A great way to introduce your customers to craft beer is by pairing it with your food menu, which can enhance both the dining and drinking experience and change perceptions of beer's place at the table.
Craft Beer fans regularly attend beer pairing dinners and seek out opportunities to taste different combinations so this is a great way to make people aware of your focus on craft beer.
If you don't serve food, you can still suggest pairings to help give customers ideas on how different beer styles can complement their favorite foods and increase their enjoyment of them.
Here are some simple tips to keep in mind when creating craft beer and food pairings:
1) Match Intensity - Light, delicate dishes work best with similarly crafted beers and strongly flavored foods go better with assertive beers.
Salads, light appetizers, and sushi are great with a Kölsch, Pale Lager or Pilsner. Smoked brisket, aged cheddar and chocolate soufflé go nicely with a Robust Porter, Belgian Dubbel, or Oatmeal Stout. The key is to shoot for balance.
2) Look For Harmonies - Another way to find beer and food that complement each other is to look for similar flavor profiles or aroma elements.
For example, the nutty toasted flavors of a Brown Ale and aged gouda or maple walnut cake. The deep roasty flavors of an Imperial Stout with dark chocolate truffles. The earthy spice of an IPA with Indian curry or gorgonzola cheese.
3) Opposites Can Pleasantly Surprise You - Don't be afraid to pair contrasting flavors or elements. This can serve to counterbalance or enhance what each item brings to the experience.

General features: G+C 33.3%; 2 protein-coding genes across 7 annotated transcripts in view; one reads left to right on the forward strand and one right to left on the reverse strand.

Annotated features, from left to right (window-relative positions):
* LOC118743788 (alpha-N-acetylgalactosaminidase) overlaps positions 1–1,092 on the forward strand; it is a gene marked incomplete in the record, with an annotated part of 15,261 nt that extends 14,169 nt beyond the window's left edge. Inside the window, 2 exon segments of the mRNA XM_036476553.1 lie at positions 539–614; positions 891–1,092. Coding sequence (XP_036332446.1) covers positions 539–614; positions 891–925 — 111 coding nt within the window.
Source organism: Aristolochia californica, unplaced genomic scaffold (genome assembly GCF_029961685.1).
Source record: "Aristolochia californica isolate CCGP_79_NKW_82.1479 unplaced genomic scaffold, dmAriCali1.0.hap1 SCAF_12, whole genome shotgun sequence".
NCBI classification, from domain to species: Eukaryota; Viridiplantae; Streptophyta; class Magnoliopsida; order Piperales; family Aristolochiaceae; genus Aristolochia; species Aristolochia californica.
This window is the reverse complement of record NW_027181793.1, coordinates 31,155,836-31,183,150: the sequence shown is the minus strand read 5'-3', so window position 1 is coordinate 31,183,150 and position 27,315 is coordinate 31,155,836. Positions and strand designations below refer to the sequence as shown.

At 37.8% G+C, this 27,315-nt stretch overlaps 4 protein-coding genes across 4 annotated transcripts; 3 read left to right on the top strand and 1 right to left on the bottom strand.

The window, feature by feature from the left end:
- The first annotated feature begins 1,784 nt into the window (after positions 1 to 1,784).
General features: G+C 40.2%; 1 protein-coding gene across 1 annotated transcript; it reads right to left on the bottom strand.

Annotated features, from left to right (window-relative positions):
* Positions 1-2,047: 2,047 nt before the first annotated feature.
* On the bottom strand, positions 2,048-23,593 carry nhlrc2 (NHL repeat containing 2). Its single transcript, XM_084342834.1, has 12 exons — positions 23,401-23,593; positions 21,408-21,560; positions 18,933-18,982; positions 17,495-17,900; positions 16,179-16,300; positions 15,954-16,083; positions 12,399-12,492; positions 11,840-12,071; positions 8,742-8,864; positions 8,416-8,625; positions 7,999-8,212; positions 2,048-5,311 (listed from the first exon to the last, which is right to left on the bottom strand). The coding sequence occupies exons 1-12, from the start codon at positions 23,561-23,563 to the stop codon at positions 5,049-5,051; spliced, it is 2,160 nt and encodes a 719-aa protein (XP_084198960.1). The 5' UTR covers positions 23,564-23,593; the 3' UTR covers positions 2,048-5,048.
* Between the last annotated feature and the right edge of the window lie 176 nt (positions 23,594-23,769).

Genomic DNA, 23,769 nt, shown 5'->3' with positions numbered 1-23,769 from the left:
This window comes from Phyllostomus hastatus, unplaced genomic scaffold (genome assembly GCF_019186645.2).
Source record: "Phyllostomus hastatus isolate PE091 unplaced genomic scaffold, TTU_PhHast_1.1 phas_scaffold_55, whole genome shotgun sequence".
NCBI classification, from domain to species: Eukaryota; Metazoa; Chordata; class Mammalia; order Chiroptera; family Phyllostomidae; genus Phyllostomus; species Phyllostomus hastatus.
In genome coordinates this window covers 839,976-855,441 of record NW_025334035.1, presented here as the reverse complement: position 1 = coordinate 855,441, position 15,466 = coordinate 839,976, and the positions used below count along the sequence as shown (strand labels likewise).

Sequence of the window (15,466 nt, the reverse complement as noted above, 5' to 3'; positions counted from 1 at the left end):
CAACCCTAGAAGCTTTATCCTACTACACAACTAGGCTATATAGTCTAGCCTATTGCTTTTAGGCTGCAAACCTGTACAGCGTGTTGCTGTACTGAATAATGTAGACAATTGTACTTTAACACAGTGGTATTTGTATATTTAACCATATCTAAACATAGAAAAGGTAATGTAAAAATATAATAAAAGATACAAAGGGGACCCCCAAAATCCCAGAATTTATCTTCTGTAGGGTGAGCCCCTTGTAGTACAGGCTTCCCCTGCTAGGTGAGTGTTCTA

Hop Bitterness and carbonation can cut sweet, rich flavors and make for a more balanced dish. A good example of this is a Double IPA with crème brûlée. One of my favorite contrasting pairings is a Sour Flemish Brown Ale with banana pudding, graham cracker crumbs and fresh whipped cream. The sour helps to balance the sweetness of the pudding while enhancing the vanilla, toffee, and biscuity elements of the dessert that would be much less prevalent otherwise.
4) Keep Your Map Handy - When in doubt, consider pairing beer and cuisines from the same region.
5) Consider Seasonality - This one's pretty straightforward, though not foolproof. If in doubt go for lighter beer with summer fare and heavier beer with wintry grub.
6) Read the Label - As craft beer has become more popular, brewers and breweries are starting to offer suggestions on what foods go with the flavor profile of their beer.
Take a minute to read over the label and you may find a great pairing idea from someone who knows the beer better than anyone else - the brewer.
7) It's an Art, Not a Science - the best part about finding the best beer and food pairings is that practice makes perfect.
There are no hard and fast rules, so feel free to experiment with your menus and do tastings with your staff until you find your favorites.
Here's an example of a simple beer pairing Jimmy's No.43 did:
If you're interested in learning more about craft beer and food pairing, here are some books and links to get you started:
Put Together A Beer And Food Pairing Print Menu
Step 2: Add the beers you currently have.
Step 4: Add food pairing recommendations.
Step 5: Print!
About The Author
Will Stephens is the Co-Founder of BeerMenus. He's a Certified Cicerone®, regularly proctors Certified Cicerone® exams, is the co-organizer of the Road to Cicerone Q&A series, is a regular homebrewer whose beers frequently pop up on the BeerMenus HQ page, and a huge proponent of dry-hopping cold-brew coffee.